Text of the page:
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Covington v. State

United States District Court, M.D. North Carolina

December 1, 2017

SANDRA LITTLE COVINGTON, et al., Plaintiffs,
v.
THE STATE OF NORTH CAROLINA, et al., Defendants. Population Deviation Percent Deviation District 2011 Plan 2017 Plan Rec. Plan chg in abs dev 2011 from chg in abs dev from 2017 2011 Plan 2017 Plan Rec. Plan chg in abs dev from 2011 chg in abs dev from 2017 District 2011 Plan 2017 Plan Rec. Plan chg from 2011 chg from 2017

          SPECIAL MASTER'S RECOMMENDED PLAN AND REPORT

          Nathaniel Persily Special Master.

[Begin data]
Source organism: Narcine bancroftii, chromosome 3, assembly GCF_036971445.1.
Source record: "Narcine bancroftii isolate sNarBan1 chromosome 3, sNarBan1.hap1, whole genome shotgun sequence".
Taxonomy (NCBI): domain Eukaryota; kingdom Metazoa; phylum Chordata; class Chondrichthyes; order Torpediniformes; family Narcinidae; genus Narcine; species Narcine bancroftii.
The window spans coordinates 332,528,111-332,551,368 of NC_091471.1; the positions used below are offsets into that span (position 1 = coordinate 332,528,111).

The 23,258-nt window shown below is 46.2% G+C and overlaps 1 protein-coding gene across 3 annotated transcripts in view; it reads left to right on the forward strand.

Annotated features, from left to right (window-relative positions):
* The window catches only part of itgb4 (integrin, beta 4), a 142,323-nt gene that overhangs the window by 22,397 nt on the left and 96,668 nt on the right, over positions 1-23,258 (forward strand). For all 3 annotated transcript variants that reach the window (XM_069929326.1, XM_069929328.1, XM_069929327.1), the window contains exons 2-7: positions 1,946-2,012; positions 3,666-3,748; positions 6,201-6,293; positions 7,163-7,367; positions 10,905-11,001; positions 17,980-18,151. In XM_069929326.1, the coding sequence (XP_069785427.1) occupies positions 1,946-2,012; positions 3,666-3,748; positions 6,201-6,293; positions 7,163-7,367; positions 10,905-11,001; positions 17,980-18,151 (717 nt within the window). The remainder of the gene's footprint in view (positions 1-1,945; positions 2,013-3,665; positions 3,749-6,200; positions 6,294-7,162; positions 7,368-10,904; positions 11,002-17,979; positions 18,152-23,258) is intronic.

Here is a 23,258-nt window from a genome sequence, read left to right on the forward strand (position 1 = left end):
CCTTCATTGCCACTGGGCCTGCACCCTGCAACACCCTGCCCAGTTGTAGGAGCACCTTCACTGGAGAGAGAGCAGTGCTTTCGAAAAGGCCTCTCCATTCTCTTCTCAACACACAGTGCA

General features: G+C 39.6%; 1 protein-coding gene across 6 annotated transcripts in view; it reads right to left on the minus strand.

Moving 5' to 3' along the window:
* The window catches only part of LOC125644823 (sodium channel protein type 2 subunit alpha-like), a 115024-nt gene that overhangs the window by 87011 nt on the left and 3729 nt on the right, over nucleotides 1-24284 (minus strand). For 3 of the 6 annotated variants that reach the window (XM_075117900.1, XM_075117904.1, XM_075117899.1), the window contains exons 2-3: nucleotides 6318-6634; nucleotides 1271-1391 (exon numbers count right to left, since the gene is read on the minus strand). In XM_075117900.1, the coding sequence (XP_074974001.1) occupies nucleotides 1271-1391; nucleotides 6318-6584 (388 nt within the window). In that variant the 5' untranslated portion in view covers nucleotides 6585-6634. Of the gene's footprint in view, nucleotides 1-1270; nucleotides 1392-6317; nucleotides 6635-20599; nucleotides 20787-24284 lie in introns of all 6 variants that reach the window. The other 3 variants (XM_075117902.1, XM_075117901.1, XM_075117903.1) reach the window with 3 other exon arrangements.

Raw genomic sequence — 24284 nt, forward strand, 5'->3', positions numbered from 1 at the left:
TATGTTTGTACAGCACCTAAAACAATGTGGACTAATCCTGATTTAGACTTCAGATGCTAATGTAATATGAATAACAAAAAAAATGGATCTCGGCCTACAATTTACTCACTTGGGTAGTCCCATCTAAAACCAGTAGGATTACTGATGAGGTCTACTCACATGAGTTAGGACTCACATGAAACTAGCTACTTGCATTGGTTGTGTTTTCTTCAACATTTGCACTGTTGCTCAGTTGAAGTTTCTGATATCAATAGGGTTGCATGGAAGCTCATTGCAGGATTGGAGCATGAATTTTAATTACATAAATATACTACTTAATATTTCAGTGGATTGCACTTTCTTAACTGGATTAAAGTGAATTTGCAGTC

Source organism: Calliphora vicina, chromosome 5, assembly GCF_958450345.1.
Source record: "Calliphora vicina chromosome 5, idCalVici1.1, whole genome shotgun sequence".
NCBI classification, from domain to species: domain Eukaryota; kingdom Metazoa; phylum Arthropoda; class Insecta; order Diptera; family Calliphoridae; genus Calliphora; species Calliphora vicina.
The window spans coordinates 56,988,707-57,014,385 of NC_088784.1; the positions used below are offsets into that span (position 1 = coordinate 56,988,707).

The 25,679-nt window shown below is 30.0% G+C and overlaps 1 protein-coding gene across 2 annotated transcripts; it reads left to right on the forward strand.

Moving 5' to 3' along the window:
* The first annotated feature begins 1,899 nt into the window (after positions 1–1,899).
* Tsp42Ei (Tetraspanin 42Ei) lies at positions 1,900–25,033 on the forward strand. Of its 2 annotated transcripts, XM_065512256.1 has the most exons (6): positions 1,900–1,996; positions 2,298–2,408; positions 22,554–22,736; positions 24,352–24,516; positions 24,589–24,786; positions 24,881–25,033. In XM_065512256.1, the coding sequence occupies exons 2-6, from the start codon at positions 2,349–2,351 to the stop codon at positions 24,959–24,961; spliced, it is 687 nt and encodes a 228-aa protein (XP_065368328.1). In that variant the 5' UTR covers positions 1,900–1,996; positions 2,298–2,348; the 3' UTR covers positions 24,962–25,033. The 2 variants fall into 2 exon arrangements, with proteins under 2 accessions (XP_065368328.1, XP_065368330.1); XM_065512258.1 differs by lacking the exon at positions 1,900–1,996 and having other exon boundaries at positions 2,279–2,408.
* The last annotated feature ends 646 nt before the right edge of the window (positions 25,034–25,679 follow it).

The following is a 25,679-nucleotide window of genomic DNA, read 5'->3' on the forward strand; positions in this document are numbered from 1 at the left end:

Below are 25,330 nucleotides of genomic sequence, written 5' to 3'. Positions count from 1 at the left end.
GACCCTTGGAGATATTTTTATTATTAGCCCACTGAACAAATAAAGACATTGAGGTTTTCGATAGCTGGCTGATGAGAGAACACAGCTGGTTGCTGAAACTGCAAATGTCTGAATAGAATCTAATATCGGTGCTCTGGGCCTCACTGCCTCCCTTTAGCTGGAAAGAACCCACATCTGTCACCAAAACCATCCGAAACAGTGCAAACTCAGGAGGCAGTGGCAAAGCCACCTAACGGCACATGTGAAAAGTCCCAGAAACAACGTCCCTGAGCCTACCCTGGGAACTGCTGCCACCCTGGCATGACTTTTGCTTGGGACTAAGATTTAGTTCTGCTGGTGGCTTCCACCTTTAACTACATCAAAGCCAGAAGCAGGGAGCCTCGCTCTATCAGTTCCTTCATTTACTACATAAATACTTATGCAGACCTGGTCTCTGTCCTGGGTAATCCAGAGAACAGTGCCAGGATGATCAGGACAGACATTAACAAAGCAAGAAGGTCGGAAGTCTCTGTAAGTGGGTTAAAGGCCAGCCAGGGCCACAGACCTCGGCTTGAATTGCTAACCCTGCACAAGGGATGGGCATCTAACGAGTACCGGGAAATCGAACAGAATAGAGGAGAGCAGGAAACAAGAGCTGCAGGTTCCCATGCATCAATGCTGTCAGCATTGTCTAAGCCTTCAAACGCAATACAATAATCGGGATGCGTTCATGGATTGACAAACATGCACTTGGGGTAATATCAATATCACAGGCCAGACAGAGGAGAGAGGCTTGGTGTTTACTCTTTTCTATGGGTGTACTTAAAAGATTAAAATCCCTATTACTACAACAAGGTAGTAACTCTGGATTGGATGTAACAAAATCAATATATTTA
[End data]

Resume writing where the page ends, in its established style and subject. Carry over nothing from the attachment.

On November 1, 2017, the United States District Court for the Middle District of North Carolina sitting as a three-judge panel comprised of the Honorable James A. Wynn, Judge of the United States Court of Appeals for the Fourth Circuit, the Honorable Thomas D. Schroeder, Chief Judge for the Middle District of North Carolina, and the Honorable Catherine C. Eagles, United States District Judge for the Middle District of North Carolina, (hereinafter “the Court”) appointed me as Special Master in the above captioned case. Appointment Order, Nov. 1, 2017, ECF No. 206 (hereinafter the “Order”). The Order directed the Special Master, by December 1, 2017, “to submit a report and proposed plans to remedy the unconstitutional racial gerrymander” of various districts in the 2011 Enacted Senate and House districting plans for the North Carolina General Assembly. Id. at 5. Herein provided is the Plan and Report called for in the Court's Order.